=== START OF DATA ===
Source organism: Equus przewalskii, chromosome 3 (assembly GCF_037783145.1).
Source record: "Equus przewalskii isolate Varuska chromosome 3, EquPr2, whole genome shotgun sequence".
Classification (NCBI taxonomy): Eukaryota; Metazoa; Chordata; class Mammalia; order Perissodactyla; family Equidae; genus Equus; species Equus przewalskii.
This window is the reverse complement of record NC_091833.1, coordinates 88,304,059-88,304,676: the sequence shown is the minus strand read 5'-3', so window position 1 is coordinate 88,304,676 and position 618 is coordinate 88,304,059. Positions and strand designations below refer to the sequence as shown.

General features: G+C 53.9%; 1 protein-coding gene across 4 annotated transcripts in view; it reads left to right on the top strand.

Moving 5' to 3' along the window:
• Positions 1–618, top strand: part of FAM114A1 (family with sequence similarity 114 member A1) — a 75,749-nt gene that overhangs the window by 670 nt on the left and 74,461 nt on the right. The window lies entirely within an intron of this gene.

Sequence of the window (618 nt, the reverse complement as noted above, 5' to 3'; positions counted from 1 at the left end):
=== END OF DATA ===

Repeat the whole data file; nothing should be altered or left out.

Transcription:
Source organism: Equus przewalskii, chromosome 3 (assembly GCF_037783145.1).
Source record: "Equus przewalskii isolate Varuska chromosome 3, EquPr2, whole genome shotgun sequence".
Classification (NCBI taxonomy): Eukaryota; Metazoa; Chordata; class Mammalia; order Perissodactyla; family Equidae; genus Equus; species Equus przewalskii.
This window is the reverse complement of record NC_091833.1, coordinates 88,304,059-88,304,676: the sequence shown is the minus strand read 5'-3', so window position 1 is coordinate 88,304,676 and position 618 is coordinate 88,304,059. Positions and strand designations below refer to the sequence as shown.

General features: G+C 53.9%; 1 protein-coding gene across 4 annotated transcripts in view; it reads left to right on the top strand.

Moving 5' to 3' along the window:
• Positions 1–618, top strand: part of FAM114A1 (family with sequence similarity 114 member A1) — a 75,749-nt gene that overhangs the window by 670 nt on the left and 74,461 nt on the right. The window lies entirely within an intron of this gene.

Sequence of the window (618 nt, the reverse complement as noted above, 5' to 3'; positions counted from 1 at the left end):